Most attention for cycling usually goes to the downtown core, with its thousands of commuters, denser communities, expensive parking, traffic congestion and all that comes with a big city. However, in the last few years, the suburbs see an increase in cycling too and not only recreational. For example, 40% of interviewed people (source: Ottawa Bicycle Plan) would like to cycle more if there was more and better bike infrastructure (which doesn't mean bike lanes alone, but also bike parking, safe routes to school etc.).
Fisher Heights, situated just south of the Experimental Farm, between Fisher and Merivale, is becoming more and more popular, as the properties are more affordable than downtown and it is still only about 8 km from the down town core. This translates to about a 25 to 30 minute bike commute, partly through the very quiet Experimental Farm, or a 20-30 minute bus commute.
Vanier Community Association is asking the city for improved safety for cycling residents to Byward Market, downtown and Gatineau. City says no to complete street, can't chip off 20 cm from car lane and offers sharrows instead.
Here is the letter:
Mayor Jim Watson
Councillor Mathieu Fleury
Ottawa City Hall
110 Laurier Ave W
May 18, 2014
Re: Opportunity for a Complete Street for St. Patrick Street
Dear Mayor Watson and Councillor Fleury,
I am writing on behalf of Vanier residents to express our desire to have a bicycle lane installed the length of St. Patrick Street as part of the resurfacing project this summer. At this time, the City has planned a bicycle lane for only on a portion of this street.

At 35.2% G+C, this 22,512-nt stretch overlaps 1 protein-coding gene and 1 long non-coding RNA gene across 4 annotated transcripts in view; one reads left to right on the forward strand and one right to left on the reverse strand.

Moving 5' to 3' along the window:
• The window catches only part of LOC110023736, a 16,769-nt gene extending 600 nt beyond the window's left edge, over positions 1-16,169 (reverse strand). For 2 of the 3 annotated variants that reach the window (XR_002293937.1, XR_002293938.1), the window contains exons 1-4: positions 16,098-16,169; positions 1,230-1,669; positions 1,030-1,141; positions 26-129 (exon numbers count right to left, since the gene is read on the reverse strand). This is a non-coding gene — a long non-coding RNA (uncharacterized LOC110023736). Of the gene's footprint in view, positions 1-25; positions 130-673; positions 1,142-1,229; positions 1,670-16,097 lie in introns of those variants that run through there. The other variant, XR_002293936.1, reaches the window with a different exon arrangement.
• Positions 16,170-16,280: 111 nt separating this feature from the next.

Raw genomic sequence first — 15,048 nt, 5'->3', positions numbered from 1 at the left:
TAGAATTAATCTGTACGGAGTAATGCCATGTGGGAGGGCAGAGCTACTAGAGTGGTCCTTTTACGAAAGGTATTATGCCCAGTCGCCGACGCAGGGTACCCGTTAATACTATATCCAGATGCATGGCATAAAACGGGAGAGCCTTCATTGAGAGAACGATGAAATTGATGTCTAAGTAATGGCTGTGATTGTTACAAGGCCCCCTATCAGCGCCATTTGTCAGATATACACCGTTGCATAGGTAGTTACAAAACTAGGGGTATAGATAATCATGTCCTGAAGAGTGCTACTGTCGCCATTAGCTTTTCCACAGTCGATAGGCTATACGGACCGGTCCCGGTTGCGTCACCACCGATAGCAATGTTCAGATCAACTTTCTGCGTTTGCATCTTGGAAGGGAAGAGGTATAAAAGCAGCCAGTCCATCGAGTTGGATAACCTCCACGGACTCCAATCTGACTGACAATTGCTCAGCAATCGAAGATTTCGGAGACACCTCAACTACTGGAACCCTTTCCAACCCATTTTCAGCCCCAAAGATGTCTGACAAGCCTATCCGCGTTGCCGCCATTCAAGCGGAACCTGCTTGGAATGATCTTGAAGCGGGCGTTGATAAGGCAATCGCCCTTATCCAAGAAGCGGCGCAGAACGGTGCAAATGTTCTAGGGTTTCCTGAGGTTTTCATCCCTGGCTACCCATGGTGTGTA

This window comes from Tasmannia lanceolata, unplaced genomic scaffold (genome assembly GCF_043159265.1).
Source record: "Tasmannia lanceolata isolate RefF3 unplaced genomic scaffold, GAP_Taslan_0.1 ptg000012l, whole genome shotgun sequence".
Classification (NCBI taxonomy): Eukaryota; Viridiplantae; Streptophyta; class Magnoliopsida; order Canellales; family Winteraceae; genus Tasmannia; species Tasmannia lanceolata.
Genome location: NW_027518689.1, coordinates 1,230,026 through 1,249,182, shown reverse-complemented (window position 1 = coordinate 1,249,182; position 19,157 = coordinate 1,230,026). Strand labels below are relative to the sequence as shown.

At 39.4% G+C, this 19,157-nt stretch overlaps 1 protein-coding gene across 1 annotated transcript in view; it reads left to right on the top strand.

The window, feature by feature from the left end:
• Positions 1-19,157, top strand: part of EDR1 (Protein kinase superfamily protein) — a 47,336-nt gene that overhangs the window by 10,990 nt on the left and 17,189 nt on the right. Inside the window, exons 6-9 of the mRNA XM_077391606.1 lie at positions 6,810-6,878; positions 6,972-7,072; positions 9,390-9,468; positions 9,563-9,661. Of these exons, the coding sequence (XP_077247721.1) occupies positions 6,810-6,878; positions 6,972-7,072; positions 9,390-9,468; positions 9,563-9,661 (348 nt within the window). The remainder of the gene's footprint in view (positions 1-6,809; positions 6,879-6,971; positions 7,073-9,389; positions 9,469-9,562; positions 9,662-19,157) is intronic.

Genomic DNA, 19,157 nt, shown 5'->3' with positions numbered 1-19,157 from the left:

St. Patrick Street is the main link for residents of Vanier (and our neighbours in New Edinburgh, Lindenlea, Manor Park and Rockliffe) to access the ByWard Market, Centretown, Gatineau (via the Alexandria Bridge) and neighbourhoods in the west of Ottawa. It is located within the inner urban area of Ottawa, which in the Ottawa Cycling Plan, is targeted for the greatest cycling modal share increase.
The Vanier Community Association has been advocating for a bicycle lane along this street for some time. In March, a city planner attended the Vanier Community Association’s monthly meeting and presented the plan for St. Patrick Street, which is to install a bicycle lane along a portion of St. Patrick Street, and sharrows on the rest.
Left to right: Alex DeVries, Kathleen Wilker, Risa Sargent, Councillor Egli, Hans Moor, Mayor Jim Watson, Isabel Jenish, Nico and Schuyler Playford.
On May 14, 2014 Citizens for Safe Cycling received the Mayor's Office City Builder Award for 30 years of cycling advocacy in Ottawa, Canada's capital. Citizens for Safe Cycling started promoting safer road conditions in 1984 and has played a leading role in advocating cycling for everyone. The mayor praised the role of Citizens for Safe Cycling in building a cycling culture.
1,000,000 bike ride counted on Laurier Ave Bike Lane today
Today, the bike counters that are built in the Laurier bike lanes counted the 1,000,000 bike ride. Last night the counter was 650 rides away from this mile stone number. With over 2000 rides last Monday it is reasonable to assume that the magic number was reached somewhere at the end of this morning.
The bike lane opened in July 2011. Although there was some resistance from condo owners and a Business Improvement Area on Bank St, the city recognized the need for a safer way to cross town.
The number of cyclists doubled to tripled and during the high season, the lanes see as many as 2500 to nearly 3000 bike rides a day, adding up to over 50,000 a month. The weekends are lower, indicating that the lanes are popular with commuters.